First case of the plague this year reported in New Mexico.

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PostSun May 15, 2011 8:51 pm » by Torofamily

Situation Update No. 1
On 09.05.2011 at 07:32 GMT+2

A New Mexico man has become the first person this year to be reported with a case of the plague. The state Department of Health (DOH) would not release the identity of the man, but has confirmed that the victim is a 58-year-old man from Santa Fe County. According to health officials, the man went to the emergency room in the last week of April complaining of a high fever, and pain in his lower abdomen and groin area of his left leg. A state laboratory confirmed that the man had the plague last Thursday from a blood sample. The man is currently recovering in a hospital, reports KRQE news in Albuquerque. Investigators are collecting rodents and fleas for testing and will plan a visit to the man’s home to determine the cause of the disease. "Whenever there is a human case of plague, the Department of Health takes several steps to ensure the safety of the immediate family, neighbors, and health care providers," DOH Secretary Catherine Torres said in a statement.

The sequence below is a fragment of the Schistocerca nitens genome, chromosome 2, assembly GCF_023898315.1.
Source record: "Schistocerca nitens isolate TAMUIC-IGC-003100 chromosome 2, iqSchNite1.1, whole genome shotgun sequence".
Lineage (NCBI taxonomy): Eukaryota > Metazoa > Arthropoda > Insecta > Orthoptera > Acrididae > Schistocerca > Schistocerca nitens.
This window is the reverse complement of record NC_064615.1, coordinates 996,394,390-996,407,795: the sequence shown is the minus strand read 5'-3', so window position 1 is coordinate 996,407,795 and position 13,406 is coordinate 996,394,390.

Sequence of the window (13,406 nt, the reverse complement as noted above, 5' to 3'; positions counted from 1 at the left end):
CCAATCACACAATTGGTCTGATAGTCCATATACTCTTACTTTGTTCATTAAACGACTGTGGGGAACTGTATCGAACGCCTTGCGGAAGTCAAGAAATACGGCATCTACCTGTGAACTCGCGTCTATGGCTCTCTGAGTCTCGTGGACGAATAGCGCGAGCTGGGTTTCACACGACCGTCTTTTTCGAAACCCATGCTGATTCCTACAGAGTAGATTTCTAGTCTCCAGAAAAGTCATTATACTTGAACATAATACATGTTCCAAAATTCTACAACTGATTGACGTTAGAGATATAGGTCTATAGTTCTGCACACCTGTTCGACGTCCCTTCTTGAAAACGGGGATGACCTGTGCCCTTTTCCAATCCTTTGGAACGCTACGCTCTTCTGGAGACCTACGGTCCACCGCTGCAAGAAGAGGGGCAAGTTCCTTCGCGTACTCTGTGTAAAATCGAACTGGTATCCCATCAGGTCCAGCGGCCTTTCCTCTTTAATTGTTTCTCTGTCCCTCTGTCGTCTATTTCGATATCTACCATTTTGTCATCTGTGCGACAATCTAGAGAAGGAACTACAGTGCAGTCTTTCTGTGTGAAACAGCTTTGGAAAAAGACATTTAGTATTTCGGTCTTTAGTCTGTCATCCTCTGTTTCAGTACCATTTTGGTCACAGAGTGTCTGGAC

The department will be handing out information about the plague to his immediate neighbors and are alerting people who may have come in contact with the victim, says Torres. Health officials have confirmed that earlier this spring, cases of the plague had been found in two dogs in Santa Fe County and a cat in Rio Arriba County. According to the Center for Disease Control one in seven people infected with the bubonic plague die. Each year between 5 to 15 people in the United States die from the plague. Plague symptoms in humans include fevers, chills, headaches, weakness, and swollen lymph nodes in the groin and neck areas. Toxins produced by plague bacteria gather in lymph nodes, and the toxins rapidly multiply and spread through the blood stream. People infected may develop pneumonia that may then be passed on to others through coughing. The disease may be contracted through handling infected animals. Neighboring New Mexico in West Texas, the bubonic plague is not uncommon in the rodent population.

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